DJI, arguably one of the most popular drone manufacturers in the world, have partnered up with Microsoft in order to create SDK and commercial drone solutions for Windows 10. This drone will enable data transfer and full flight control to PCs with Windows 10, further allowing it to connect directly to DJI drones.
Drone users can expect to be able to lift off a fleet of drones by DJI, stream footage from the drone’s camera, and use a number of different A.I. technologies to spot multiple anomalies within the same footage. All of this can be done from the comfort of their Windows PC through Windows 10.
In addition to controlling certain drones, the SDK will allow for easy integration when it comes to third-party hardware, such as custom actuators and multispectral sensors, with drones from DJI. This will expand what consumers will be able to do with some of their drones, creating exciting new ideas.
Using artificial intelligence, companies will be able to design a new, more robust program that’s further tailored to their specific industry. Any developer using Azure will be able to add software to help their machines, including drones, learn custom applications, something that has never been able to be done before.
Construction, agriculture, and even public safety industries can all benefit from the new SDK. Developers will be able to design custom applications for a number of different drone uses that provide solutions identical to the needs of not only their industry, but the exact needs of what their company requires.
Looking to the future, this partnership between DJI and Microsoft, the SDK, and everything that comes along with it, could very well help a number of companies and businesses save on both time and costs when it comes to similar inspections on an industrial level.
“Using our new SDK, Windows developers will soon be able to employ drones, A.I. and machine learning technologies in order to create intelligent flying robots, which will save businesses both time and money, as well as helping to make drone technology a mainstay in the workplace,” Roger Luo, the President of DJI, commented in a statement.
For example, DJI and Microsoft are currently working on Microsoft FarmBeats, which is a drone solution that uses heat maps in real time for the purpose of helping agricultural farmers identify any potential issues at a quick rate of time.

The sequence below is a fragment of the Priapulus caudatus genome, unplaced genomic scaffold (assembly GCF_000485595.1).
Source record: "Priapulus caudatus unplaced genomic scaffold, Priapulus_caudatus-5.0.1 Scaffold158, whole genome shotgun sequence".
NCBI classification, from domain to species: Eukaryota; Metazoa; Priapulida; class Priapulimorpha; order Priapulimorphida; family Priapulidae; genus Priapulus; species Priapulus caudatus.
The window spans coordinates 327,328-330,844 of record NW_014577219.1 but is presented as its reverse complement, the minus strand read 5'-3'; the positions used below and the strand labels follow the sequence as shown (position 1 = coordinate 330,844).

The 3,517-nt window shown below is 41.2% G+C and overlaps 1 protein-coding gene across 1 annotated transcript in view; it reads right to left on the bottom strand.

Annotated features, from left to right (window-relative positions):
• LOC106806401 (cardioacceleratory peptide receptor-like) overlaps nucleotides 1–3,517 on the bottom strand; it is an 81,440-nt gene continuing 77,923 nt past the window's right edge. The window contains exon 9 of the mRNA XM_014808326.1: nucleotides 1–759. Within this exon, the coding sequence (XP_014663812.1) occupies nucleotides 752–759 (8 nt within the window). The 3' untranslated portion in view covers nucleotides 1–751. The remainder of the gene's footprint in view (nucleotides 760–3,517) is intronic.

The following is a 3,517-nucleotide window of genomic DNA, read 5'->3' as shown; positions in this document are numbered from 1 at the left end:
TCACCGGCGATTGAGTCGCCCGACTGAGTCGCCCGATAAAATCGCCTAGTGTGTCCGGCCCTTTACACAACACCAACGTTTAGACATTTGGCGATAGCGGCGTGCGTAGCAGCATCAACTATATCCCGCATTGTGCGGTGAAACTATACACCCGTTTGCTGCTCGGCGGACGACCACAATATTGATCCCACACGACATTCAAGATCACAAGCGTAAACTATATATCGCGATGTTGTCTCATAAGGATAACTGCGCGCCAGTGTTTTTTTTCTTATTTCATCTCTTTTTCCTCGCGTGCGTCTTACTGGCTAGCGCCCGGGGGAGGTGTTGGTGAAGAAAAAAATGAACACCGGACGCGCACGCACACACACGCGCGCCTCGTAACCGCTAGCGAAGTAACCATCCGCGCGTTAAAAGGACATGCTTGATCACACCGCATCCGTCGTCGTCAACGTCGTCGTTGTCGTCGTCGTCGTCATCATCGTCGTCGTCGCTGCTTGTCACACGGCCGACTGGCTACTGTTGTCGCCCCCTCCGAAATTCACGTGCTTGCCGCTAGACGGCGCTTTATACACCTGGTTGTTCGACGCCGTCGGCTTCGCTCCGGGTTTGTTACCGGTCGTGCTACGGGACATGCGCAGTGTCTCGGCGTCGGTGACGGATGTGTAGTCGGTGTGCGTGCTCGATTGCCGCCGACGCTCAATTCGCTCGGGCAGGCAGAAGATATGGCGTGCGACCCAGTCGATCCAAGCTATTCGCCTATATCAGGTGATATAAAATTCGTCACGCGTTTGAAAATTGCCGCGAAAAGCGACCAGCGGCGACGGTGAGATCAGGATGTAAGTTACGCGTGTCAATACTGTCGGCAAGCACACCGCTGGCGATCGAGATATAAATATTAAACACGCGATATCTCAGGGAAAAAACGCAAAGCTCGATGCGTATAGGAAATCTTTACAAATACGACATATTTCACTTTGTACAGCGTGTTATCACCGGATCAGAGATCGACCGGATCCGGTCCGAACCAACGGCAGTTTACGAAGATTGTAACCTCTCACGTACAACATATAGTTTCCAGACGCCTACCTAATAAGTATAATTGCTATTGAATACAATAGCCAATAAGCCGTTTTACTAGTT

DJI and Microsoft, going forward, will be using Microsoft Azure as the preferred cloud provider for all solutions for commercial needs. This will involve the utilization of the A.I. services offered by Microsoft, interpreting and analyzing aerial photos and videos for all enterprise customers.
DJI and Microsoft have shown off what the end result of their partnership is going to be like while onstage at Build. Using a Mavic drone, DJI and Microsoft leveraged their new Azure and SDK backend in order to scan and further identify a pipe that had been damaged using footage taken from the drone. Doing so while displaying in real time, the two companies used a Windows 10 app to do everything.
What’s more, the SDK will support a number of third-party accessories that are designed to be mounted on a drone. This will allow for a number of add-ons to be controlled without having to touch the remote control of a drone, but directly from a Windows PC that uses Windows 10.
We can expect to see the full launch for DJI and Microsoft’s new SDK this upcoming fall. For now, however, there is a beta that has launched for developers.
Justin is a certified Drone Enthusiast with several years experience piloting as many UAV aircraft as he can get his hands on. While shooting footage as a hobby has now become more of a full time job, Justin still enjoys the peaceful feeling of getting a birds eye view while hiking or on vacation with his family. Reach out to Justin by using the Dronethusiast Contact Page or email at firstname.lastname@example.org.